Fernand Leger Beyeler Lithograph
This Fernand Leger Beyeler Galerie lithograph is very unusual in this square format an original lithographic poster printed by Mourlot, Paris for an exhibition of Léger’s work at Galerie Beyeler, Basel.
Dimensions: 64.5 x 64 cm
Printed: Mourlot, Paris
Comes with a certificate of provenance signed and dated
Born in Argentan, 1881, Léger began his career as an artist by serving an apprenticeship in architecture in Caen and then working as an architectural draughtsman. In 1900 he travelled to Paris and was admitted to the École des Arts Décoratifs, also attending the Académie Julian. The first profound influence on Léger’s work came from Cézanne and from 1909 Léger developed a Cubist style.
As a painter Fernand Léger exerted an enormous influence on the development of Cubism, Constructivism and the modern advertising poster as well as various forms of applied art. He also taught at Yale University and at Mills College in California from 1940 until 1945. Léger died near Paris in 1955.
b. 1881, Argentan, France
Fernand Léger was a French painter, sculptor and print maker. Considered a foundational figure in the development of Cubism alongside contemporaries Georges Braque and Pablo Picasso, painter Fernand Léger pioneered an abstract style all of his own: His aesthetic, which features bold primary colours and disjointed, conical forms, has been informally called “Tubism.” Léger’s graphic, flattened scenes of contemporary city life, circuses, and common objects offered an accessible approach to Cubist styles. His bold simplified treatment of modern subject matter has caused him to be regarded as a forerunner of pop art. His mature work underwent many changes, from his Cubist-derived abstraction in the 1910s to distinctive realist imagery in the 1950s. His service during World War I sparked an interest in the machines and elements of industry that appear across his later canvases.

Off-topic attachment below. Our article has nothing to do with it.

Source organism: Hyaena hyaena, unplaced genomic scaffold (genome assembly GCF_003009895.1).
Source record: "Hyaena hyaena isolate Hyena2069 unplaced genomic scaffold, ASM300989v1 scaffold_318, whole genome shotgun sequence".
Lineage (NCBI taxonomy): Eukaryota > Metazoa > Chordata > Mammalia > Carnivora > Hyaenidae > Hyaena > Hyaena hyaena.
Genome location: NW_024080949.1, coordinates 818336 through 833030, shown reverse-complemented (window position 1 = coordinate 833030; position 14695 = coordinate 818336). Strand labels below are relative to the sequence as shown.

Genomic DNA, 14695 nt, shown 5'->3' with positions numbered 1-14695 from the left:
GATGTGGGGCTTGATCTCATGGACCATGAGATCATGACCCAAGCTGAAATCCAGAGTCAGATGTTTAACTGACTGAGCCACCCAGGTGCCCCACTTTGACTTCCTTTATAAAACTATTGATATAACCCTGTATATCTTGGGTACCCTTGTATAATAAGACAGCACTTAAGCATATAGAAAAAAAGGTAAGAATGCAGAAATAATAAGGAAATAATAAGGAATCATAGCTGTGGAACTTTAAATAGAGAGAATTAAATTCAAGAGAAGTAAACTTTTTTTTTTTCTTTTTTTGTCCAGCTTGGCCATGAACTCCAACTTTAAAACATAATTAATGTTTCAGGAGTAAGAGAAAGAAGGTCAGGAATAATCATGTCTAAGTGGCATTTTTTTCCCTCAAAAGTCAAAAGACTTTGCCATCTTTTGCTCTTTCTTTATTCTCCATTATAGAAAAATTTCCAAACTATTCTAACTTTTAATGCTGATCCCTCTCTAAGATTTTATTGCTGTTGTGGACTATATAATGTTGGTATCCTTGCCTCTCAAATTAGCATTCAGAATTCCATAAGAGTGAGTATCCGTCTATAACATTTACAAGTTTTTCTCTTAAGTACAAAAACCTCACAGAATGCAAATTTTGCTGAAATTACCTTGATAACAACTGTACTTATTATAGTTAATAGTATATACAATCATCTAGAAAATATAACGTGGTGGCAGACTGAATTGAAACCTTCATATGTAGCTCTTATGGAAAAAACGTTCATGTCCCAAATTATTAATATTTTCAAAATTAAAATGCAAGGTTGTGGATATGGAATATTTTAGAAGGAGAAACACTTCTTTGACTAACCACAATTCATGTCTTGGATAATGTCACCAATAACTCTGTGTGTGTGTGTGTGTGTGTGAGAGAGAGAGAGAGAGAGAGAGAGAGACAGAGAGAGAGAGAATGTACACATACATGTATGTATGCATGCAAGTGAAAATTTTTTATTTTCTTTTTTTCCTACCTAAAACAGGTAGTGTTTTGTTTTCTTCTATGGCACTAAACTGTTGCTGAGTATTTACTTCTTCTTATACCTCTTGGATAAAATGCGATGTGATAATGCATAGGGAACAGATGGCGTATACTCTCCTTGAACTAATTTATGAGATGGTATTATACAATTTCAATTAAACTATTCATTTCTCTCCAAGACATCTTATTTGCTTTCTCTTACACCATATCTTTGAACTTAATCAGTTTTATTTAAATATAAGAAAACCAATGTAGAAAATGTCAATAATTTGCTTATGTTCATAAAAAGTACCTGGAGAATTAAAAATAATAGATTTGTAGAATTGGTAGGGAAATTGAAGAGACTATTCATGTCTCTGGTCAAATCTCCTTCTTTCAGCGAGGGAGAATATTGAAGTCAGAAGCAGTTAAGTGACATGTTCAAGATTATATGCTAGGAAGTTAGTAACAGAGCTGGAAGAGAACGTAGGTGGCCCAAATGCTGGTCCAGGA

In the decade before his death, Léger’s wide-ranging projects included book illustrations, monumental figure paintings and murals, stained-glass windows, mosaics, polychrome ceramic sculptures, and set and costume designs. In 1955 he won the Grand Prize at the São Paulo Bienal. Léger died on August 17 of that year at his home in Gif-sur-Yvette, France. The Musée Fernand Léger was inaugurated in 1960 in Biot, France.